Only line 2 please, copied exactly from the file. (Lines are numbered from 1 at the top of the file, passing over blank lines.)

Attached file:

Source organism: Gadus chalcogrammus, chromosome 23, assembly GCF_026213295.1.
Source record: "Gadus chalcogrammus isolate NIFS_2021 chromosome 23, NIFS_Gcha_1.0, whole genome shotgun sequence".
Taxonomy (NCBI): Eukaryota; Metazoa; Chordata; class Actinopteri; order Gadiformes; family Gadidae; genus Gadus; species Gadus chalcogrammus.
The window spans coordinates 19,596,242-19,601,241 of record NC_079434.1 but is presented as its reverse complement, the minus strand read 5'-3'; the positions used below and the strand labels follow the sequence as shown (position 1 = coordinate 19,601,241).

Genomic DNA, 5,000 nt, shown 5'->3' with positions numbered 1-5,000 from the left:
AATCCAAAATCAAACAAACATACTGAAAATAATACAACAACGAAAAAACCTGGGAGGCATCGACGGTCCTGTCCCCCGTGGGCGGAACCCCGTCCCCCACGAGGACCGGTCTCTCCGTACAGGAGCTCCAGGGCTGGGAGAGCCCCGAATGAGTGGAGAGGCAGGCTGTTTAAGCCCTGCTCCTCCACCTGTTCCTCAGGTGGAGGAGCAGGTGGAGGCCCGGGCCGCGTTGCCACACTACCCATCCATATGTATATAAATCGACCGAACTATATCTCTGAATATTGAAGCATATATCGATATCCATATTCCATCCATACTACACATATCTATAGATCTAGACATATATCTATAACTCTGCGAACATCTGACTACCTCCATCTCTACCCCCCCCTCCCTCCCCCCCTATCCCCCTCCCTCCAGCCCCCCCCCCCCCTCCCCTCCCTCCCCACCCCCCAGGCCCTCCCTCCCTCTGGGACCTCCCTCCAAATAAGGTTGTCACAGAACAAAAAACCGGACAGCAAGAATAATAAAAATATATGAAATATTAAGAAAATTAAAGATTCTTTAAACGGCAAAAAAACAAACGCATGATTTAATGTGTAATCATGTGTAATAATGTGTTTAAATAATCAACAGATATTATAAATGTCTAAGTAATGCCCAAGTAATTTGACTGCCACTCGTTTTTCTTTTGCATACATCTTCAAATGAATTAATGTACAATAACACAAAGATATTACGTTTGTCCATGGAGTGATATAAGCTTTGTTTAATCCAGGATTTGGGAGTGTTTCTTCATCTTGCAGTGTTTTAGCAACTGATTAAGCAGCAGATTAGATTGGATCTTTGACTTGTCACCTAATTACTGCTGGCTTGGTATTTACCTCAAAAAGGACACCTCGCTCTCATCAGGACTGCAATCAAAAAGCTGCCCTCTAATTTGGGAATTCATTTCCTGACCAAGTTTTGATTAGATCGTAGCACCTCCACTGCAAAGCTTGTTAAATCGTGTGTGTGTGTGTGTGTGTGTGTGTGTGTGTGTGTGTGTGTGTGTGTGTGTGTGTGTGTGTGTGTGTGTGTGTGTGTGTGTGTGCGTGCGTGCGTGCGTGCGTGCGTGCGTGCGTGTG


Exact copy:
Source record: "Gadus chalcogrammus isolate NIFS_2021 chromosome 23, NIFS_Gcha_1.0, whole genome shotgun sequence".